We’re halfway through the spring season, and there have already been plenty of comparisons made between this anime and nomadic cultures. The set up of the show is a classic start to any colonialist move, where one person of a “civilized” nation discovers the seemingly free and vast wild and is shocked to discover the people that already populate it are vastly different from his own. They’re strange and barbaric with their customs, beliefs, and dress, yet somehow the adventurer forms bonds and starts to adapt as humans always do. We’ve seen numerous renditions of this setting: Avatar, Dances with Wolves, Pocahontas, The New World, The Last Samurai, Shogun, and many others. But there inevitably comes a moment when our adventurer must war with himself over the loyalties he has to his homeland and the affections he holds for the new world and its residents, who are no longer just barbarians, but people. That moment hasn’t yet come to Gargantia, but I’m betting it’s not too far off.
Continuing on from the previous season, Sakurasou no Pet na Kanojo follows the lives of a special group of high school liberal arts students and the pursuit of their dreams. Most aspects of what make this show memorable are ones that give a slight twist to conventional high school anime. Instead of an average high school, Suimei is dedicated to the liberal arts. The focused disciplines and dorm setting feel more like college than high school. Sakurasou also regularly pits talent against hard work, though the two often overlap. I don’t usually see this addressed in anime with younger characters, though the argument is one that crosses all ages. An even more discussion-worthy detail is the anime’s seeming promotion of careers over personal relationships. Again, I don’t usually see this in high school shows other than the usual dedication to studying. Watching relationships fall apart because of a job or passion seems like an experience more likely to be portrayed in some josei drama. Cast with high school boys and girls, set in a high school environment, and teeming with juvenile emotions, Sakurasou no Pet na Kanojo is, for all intents and purposes, an anime by adults for adults in the adult world.
Some girls just want to have fun, and some girls just want to make mochi.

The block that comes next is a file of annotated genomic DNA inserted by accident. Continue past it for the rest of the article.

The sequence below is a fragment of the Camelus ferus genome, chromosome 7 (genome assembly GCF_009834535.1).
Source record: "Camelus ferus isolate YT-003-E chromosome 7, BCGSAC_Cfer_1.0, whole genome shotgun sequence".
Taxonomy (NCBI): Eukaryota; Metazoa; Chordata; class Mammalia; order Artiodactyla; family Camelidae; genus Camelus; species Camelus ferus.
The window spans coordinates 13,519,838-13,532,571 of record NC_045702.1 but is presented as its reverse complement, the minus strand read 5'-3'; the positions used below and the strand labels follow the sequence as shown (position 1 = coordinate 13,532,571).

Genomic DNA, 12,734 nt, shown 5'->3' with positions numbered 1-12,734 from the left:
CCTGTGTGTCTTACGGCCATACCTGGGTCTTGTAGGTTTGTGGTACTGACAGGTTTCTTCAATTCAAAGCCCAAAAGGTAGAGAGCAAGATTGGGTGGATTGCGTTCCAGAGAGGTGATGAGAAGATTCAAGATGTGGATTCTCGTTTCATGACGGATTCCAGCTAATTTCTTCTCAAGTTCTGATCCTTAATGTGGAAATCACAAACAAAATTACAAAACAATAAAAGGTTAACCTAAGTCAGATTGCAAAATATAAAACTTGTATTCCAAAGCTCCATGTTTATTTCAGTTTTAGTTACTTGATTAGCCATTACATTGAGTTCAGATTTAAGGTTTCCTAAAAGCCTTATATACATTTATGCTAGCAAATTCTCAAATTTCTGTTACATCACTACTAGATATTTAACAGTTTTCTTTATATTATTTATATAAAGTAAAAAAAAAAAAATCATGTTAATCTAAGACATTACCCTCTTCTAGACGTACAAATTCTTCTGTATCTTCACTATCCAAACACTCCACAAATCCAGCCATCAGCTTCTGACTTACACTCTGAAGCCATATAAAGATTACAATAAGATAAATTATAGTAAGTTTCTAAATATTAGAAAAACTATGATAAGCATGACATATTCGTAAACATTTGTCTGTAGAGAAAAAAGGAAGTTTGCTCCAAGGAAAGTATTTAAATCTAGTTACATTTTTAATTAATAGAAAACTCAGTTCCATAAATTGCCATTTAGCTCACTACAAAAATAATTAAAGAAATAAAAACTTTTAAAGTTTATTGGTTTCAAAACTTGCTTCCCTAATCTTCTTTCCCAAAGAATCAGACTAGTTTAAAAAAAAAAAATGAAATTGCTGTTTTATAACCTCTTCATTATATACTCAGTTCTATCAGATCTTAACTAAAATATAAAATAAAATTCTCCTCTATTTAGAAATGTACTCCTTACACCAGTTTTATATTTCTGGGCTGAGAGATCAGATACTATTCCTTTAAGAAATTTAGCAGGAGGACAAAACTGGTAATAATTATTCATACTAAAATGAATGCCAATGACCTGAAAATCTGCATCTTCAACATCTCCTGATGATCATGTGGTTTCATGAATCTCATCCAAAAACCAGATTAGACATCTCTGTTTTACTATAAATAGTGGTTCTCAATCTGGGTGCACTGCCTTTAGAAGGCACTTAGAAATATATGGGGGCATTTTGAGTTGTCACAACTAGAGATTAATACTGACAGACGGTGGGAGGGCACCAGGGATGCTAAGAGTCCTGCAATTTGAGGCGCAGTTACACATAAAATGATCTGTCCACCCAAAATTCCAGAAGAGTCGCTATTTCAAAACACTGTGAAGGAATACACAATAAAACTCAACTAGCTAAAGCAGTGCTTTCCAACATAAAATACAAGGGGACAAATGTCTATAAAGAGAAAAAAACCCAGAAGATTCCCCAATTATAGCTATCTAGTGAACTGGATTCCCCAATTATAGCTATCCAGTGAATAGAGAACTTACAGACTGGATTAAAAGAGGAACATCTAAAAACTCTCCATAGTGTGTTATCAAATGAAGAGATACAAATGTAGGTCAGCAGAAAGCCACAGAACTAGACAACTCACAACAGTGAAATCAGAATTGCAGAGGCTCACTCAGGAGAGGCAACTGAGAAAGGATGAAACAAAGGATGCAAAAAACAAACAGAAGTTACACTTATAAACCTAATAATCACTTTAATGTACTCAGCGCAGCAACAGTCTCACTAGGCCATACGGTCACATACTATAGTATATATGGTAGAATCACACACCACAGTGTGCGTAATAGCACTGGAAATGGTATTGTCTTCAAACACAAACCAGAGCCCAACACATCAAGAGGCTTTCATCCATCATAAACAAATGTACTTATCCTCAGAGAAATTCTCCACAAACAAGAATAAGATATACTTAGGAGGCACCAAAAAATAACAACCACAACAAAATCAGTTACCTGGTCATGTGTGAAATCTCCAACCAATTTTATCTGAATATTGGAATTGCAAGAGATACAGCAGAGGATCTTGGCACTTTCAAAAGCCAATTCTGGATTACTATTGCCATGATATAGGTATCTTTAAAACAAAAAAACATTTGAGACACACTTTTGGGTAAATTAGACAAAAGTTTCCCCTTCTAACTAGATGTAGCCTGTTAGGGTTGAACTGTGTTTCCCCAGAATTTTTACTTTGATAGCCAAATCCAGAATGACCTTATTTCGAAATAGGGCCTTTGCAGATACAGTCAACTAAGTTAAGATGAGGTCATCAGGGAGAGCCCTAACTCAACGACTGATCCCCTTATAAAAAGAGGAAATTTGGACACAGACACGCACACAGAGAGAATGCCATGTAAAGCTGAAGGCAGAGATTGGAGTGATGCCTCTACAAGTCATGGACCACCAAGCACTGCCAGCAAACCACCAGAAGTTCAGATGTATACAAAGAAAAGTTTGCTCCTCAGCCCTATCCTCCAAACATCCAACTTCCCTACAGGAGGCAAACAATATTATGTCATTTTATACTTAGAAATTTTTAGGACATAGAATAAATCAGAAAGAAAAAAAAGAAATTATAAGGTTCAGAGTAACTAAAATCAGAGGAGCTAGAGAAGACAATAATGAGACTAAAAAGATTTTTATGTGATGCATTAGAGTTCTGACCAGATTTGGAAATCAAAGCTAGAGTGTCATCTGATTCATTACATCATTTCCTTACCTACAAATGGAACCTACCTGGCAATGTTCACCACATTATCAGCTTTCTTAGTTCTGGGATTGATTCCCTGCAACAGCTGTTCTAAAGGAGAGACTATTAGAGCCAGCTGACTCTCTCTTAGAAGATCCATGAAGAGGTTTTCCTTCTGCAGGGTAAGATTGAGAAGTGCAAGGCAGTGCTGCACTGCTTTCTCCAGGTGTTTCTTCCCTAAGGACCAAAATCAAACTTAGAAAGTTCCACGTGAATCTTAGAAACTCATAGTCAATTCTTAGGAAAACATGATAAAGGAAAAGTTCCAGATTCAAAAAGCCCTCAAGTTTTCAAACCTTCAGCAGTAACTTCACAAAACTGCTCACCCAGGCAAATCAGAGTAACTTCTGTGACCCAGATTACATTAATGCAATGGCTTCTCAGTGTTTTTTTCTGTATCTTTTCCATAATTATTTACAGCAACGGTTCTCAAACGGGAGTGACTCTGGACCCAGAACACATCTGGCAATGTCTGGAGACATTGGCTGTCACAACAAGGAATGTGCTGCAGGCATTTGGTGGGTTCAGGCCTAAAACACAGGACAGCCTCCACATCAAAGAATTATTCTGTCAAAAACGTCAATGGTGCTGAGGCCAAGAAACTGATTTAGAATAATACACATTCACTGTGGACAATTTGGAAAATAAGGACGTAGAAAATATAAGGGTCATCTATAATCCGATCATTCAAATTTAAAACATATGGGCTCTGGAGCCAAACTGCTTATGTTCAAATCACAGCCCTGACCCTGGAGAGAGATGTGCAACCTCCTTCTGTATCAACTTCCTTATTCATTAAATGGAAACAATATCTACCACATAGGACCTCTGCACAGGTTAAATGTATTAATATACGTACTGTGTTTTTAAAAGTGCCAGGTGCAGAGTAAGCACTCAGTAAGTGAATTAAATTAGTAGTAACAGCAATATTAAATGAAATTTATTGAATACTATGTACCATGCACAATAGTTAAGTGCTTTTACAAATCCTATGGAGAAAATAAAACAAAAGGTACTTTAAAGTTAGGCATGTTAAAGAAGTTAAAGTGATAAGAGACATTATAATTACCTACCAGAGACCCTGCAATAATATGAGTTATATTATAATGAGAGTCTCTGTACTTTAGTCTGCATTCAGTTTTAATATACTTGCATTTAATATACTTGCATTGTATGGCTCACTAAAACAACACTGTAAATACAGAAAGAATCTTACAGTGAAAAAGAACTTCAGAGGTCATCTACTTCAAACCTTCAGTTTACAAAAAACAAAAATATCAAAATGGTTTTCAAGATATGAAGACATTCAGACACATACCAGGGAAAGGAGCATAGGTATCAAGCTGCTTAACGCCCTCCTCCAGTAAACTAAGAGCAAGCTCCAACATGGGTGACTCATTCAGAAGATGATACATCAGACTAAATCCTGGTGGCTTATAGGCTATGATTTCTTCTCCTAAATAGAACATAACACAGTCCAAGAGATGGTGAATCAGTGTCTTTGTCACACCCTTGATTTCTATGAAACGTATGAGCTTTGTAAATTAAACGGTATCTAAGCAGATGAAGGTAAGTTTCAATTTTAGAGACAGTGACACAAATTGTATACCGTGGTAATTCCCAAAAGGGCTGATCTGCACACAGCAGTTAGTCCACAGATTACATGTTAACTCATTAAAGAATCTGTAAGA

Tamako Market has been airing for a little over a month now and has settled into a strange pattern of mixed genres. At some times it’s a young girl s’life detailing the every day occurrences of a shopping district. There are also inklings of romance, mainly between the lead and the boy across the way, but also include the many failed attempts of Dera Mochimazui, puppy love for the little sister, the impending arrival of the bride-hunting prince, and even a possible yuri pairing. The presence of Dera also casts a fantastical flavor. Yet none of the particular categories take the lead on defining the intentions of this show. As it stands now, I view TM as a thoroughly watered down romance, chock full of cockblocks. Despite all the love floating in the air, the show is determined to prevent any sort of satisfaction from being had by anyone.
Ah, high school–that time of turbulent emotions, assignment deadlines, and lots and lots of free time. In a way, I was once a lot like Mizutani Shizuku, the protagonist for Tonari no Kaibutsu-kun. I cared mostly for grades and my student resume. I had my eyes set on the future, and I wanted my student life to appear full and inviting to college recruiters. Unlike Shizuku, I had my fair share of crushes through my four years of high school; I was just too awkward to pursue anyone, many of whom I had known since kindergarten. Past perceptions had me pegged as some kind of man-hater, that little girl who liked to kick boys in the shins. Although my former dislike was a far cry from Shizuku’s indifference, we still shared a growing desire to connect with others. And while she certainly comes a good distance in forming friendships and acknowledging her attractions to Haru, thirteen episodes and the multitude of see-sawing emotions made any sort of closure impossible.
“It’d be interesting if 2.0 surpassed the original, but unlike Ashirogi Mutou, I can’t see the author’s face!” (Niizuma Eiji, Bakuman. 3, “Confidence and Resolve”).
I find the ideal workshops–be they writing, music, or other–are the ones with lower seat counts. As valuable as an outsider’s opinion is, it’s important to never lose your sense of self. There’s a balance that must be struck between pleasing the audience and creating a piece unique to yourself that warrants the attention paid to it. The current arc in Bakuman. 3 questions this argument, that a work created by the input of many deserves to stand on the same stage as a work produced by one. And given the popularity and seeming perfection of the group work gathered by Nanamine, who’s to say that his methods and final product are not every bit as justified as the old standby collaboration of artist and editor?